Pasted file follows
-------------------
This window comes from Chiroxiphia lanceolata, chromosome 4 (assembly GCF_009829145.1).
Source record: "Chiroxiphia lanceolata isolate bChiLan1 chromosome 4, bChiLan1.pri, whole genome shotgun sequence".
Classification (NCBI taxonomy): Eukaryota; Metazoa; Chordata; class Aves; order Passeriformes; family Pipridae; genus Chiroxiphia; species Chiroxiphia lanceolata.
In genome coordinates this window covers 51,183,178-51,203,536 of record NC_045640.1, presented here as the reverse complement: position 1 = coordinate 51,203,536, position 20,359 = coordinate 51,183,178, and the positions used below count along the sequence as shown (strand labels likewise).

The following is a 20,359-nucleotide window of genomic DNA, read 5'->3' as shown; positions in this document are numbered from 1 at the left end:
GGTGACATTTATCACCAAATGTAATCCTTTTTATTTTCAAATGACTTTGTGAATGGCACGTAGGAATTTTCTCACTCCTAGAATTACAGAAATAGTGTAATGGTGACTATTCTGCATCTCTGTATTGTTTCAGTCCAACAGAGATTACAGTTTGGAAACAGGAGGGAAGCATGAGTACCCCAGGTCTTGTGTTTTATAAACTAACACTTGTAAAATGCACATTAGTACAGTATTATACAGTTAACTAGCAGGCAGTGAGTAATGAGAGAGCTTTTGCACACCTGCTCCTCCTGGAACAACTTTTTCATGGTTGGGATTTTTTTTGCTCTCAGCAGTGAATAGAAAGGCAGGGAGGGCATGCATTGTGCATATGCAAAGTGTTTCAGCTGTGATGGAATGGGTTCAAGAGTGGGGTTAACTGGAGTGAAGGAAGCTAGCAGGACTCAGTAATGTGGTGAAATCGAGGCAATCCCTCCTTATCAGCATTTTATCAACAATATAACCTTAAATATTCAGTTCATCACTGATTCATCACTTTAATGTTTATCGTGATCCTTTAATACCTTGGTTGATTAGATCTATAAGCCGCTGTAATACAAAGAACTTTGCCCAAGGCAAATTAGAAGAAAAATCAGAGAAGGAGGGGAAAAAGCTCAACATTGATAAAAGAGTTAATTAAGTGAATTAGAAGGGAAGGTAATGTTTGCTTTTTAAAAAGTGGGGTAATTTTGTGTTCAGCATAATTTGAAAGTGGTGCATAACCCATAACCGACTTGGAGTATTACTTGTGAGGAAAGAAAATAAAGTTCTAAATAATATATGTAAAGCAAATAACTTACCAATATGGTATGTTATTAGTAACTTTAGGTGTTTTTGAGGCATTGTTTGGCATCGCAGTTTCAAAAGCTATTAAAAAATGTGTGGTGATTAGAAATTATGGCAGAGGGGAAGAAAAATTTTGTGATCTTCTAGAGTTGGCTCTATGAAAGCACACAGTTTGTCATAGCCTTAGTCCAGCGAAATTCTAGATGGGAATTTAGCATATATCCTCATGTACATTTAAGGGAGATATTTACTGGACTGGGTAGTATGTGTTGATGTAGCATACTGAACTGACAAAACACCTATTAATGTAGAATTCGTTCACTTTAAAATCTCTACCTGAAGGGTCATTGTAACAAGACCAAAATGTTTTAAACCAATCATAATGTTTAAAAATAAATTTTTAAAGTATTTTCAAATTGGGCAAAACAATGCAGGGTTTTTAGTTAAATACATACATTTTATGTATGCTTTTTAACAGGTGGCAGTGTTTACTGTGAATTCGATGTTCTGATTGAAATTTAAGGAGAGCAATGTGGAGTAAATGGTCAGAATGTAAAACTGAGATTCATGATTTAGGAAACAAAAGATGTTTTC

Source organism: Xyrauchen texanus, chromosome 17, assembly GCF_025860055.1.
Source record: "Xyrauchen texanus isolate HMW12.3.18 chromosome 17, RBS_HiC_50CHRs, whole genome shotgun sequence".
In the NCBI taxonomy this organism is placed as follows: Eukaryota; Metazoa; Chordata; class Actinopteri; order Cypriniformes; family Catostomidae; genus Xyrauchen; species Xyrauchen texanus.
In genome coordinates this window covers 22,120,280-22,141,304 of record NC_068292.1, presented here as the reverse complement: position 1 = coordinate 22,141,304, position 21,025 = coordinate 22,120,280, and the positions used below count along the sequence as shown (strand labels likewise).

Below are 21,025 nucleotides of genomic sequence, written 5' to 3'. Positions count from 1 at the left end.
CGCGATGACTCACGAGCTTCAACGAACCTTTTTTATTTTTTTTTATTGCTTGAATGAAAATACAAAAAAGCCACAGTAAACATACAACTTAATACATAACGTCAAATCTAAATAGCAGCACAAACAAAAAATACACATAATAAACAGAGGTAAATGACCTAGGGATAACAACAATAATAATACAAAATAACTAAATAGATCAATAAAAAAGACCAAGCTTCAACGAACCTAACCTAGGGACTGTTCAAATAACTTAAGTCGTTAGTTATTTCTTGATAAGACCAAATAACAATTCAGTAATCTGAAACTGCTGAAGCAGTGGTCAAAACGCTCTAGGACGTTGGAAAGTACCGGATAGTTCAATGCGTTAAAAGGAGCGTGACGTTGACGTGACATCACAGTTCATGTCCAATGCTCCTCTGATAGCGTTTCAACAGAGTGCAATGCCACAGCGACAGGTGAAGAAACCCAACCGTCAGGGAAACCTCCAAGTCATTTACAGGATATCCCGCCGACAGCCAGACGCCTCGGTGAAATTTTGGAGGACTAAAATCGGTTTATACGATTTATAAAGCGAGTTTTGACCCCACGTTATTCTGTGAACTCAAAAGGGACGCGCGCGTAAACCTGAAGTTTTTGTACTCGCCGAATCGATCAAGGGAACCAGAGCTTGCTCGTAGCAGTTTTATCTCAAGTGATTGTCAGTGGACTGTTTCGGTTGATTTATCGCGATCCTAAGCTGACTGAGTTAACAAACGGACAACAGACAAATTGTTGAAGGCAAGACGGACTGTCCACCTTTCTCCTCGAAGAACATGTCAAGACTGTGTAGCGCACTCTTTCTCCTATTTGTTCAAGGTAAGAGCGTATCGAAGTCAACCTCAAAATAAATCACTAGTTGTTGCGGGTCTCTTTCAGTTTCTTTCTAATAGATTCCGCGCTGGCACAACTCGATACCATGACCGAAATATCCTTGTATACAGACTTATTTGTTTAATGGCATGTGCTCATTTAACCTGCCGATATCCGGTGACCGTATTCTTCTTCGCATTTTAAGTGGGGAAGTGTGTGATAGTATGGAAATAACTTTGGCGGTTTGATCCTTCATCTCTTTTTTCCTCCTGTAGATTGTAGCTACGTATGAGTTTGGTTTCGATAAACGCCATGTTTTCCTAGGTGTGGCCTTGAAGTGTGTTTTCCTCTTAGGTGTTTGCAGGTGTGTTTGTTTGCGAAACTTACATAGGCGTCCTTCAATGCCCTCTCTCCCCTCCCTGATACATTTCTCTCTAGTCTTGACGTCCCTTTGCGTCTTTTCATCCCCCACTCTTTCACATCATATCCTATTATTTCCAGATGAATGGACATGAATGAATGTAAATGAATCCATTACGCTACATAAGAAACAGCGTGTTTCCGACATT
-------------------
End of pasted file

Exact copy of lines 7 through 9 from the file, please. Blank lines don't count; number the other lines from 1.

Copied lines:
Source organism: Xyrauchen texanus, chromosome 17, assembly GCF_025860055.1.
Source record: "Xyrauchen texanus isolate HMW12.3.18 chromosome 17, RBS_HiC_50CHRs, whole genome shotgun sequence".
In the NCBI taxonomy this organism is placed as follows: Eukaryota; Metazoa; Chordata; class Actinopteri; order Cypriniformes; family Catostomidae; genus Xyrauchen; species Xyrauchen texanus.